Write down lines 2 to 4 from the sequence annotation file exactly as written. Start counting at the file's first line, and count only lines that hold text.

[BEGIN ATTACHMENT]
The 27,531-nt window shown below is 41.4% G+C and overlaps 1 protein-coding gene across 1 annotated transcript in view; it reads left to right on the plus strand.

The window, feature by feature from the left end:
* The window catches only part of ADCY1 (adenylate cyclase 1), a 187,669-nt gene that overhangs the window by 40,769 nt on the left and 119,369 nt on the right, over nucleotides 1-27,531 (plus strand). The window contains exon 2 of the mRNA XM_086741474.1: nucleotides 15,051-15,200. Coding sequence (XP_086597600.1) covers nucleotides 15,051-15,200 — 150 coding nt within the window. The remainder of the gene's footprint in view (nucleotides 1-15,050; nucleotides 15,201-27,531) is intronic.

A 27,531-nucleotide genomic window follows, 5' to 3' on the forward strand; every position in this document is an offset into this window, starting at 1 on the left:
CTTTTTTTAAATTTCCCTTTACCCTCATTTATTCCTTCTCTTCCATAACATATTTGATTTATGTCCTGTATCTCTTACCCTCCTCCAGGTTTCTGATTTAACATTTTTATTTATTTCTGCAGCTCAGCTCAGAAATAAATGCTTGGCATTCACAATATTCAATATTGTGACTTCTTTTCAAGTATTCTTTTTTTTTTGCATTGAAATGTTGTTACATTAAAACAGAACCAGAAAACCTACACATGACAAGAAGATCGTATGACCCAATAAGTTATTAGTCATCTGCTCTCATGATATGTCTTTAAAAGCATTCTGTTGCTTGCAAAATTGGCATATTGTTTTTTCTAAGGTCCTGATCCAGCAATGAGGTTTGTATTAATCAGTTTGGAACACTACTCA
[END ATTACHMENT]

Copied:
The window, feature by feature from the left end:
* The window catches only part of ADCY1 (adenylate cyclase 1), a 187,669-nt gene that overhangs the window by 40,769 nt on the left and 119,369 nt on the right, over nucleotides 1-27,531 (plus strand). The window contains exon 2 of the mRNA XM_086741474.1: nucleotides 15,051-15,200. Coding sequence (XP_086597600.1) covers nucleotides 15,051-15,200 — 150 coding nt within the window. The remainder of the gene's footprint in view (nucleotides 1-15,050; nucleotides 15,201-27,531) is intronic.

A 27,531-nucleotide genomic window follows, 5' to 3' on the forward strand; every position in this document is an offset into this window, starting at 1 on the left: